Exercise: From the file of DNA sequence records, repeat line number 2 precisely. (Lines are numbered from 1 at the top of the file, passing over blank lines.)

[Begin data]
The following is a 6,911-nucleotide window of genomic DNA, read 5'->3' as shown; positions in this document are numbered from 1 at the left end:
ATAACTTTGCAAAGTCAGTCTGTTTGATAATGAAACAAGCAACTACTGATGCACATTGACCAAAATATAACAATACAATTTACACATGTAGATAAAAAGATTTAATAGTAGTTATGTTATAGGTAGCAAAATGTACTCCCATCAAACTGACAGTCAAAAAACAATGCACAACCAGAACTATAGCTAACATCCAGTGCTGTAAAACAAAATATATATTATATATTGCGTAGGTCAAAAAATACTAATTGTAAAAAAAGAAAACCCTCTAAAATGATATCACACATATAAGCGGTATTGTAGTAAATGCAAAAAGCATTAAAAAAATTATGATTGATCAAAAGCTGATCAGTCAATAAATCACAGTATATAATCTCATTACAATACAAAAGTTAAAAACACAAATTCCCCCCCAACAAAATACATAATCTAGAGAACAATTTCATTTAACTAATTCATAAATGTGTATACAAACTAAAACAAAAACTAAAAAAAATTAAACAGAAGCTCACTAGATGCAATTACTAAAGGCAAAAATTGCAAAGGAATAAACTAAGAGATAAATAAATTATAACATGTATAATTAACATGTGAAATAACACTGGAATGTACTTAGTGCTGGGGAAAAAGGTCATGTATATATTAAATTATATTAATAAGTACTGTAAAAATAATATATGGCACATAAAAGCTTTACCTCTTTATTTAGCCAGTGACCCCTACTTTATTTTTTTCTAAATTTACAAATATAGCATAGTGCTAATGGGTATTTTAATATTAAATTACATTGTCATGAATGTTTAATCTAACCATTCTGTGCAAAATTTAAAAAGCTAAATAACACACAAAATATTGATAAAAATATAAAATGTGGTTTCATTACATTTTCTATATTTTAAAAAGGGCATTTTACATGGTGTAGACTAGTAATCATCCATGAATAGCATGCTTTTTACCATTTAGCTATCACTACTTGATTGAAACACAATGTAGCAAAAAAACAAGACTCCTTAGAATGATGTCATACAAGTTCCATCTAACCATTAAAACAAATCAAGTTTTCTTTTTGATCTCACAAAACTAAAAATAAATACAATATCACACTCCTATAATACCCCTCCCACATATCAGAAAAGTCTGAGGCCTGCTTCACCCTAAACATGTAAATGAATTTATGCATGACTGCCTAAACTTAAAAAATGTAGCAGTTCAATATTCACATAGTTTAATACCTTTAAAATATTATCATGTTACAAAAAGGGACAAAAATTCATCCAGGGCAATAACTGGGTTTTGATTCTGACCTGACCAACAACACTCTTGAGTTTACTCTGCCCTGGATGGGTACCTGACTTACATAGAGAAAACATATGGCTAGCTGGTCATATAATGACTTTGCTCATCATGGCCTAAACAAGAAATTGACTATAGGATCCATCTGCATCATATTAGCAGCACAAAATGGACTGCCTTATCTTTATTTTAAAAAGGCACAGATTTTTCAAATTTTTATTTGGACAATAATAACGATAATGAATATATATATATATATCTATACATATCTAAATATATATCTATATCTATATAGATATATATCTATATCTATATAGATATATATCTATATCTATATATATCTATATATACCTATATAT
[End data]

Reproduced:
ATAACTTTGCAAAGTCAGTCTGTTTGATAATGAAACAAGCAACTACTGATGCACATTGACCAAAATATAACAATACAATTTACACATGTAGATAAAAAGATTTAATAGTAGTTATGTTATAGGTAGCAAAATGTACTCCCATCAAACTGACAGTCAAAAAACAATGCACAACCAGAACTATAGCTAACATCCAGTGCTGTAAAACAAAATATATATTATATATTGCGTAGGTCAAAAAATACTAATTGTAAAAAAAGAAAACCCTCTAAAATGATATCACACATATAAGCGGTATTGTAGTAAATGCAAAAAGCATTAAAAAAATTATGATTGATCAAAAGCTGATCAGTCAATAAATCACAGTATATAATCTCATTACAATACAAAAGTTAAAAACACAAATTCCCCCCCAACAAAATACATAATCTAGAGAACAATTTCATTTAACTAATTCATAAATGTGTATACAAACTAAAACAAAAACTAAAAAAAATTAAACAGAAGCTCACTAGATGCAATTACTAAAGGCAAAAATTGCAAAGGAATAAACTAAGAGATAAATAAATTATAACATGTATAATTAACATGTGAAATAACACTGGAATGTACTTAGTGCTGGGGAAAAAGGTCATGTATATATTAAATTATATTAATAAGTACTGTAAAAATAATATATGGCACATAAAAGCTTTACCTCTTTATTTAGCCAGTGACCCCTACTTTATTTTTTTCTAAATTTACAAATATAGCATAGTGCTAATGGGTATTTTAATATTAAATTACATTGTCATGAATGTTTAATCTAACCATTCTGTGCAAAATTTAAAAAGCTAAATAACACACAAAATATTGATAAAAATATAAAATGTGGTTTCATTACATTTTCTATATTTTAAAAAGGGCATTTTACATGGTGTAGACTAGTAATCATCCATGAATAGCATGCTTTTTACCATTTAGCTATCACTACTTGATTGAAACACAATGTAGCAAAAAAACAAGACTCCTTAGAATGATGTCATACAAGTTCCATCTAACCATTAAAACAAATCAAGTTTTCTTTTTGATCTCACAAAACTAAAAATAAATACAATATCACACTCCTATAATACCCCTCCCACATATCAGAAAAGTCTGAGGCCTGCTTCACCCTAAACATGTAAATGAATTTATGCATGACTGCCTAAACTTAAAAAATGTAGCAGTTCAATATTCACATAGTTTAATACCTTTAAAATATTATCATGTTACAAAAAGGGACAAAAATTCATCCAGGGCAATAACTGGGTTTTGATTCTGACCTGACCAACAACACTCTTGAGTTTACTCTGCCCTGGATGGGTACCTGACTTACATAGAGAAAACATATGGCTAGCTGGTCATATAATGACTTTGCTCATCATGGCCTAAACAAGAAATTGACTATAGGATCCATCTGCATCATATTAGCAGCACAAAATGGACTGCCTTATCTTTATTTTAAAAAGGCACAGATTTTTCAAATTTTTATTTGGACAATAATAACGATAATGAATATATATATATATATCTATACATATCTAAATATATATCTATATCTATATAGATATATATCTATATCTATATAGATATATATCTATATCTATATATATCTATATATACCTATATAT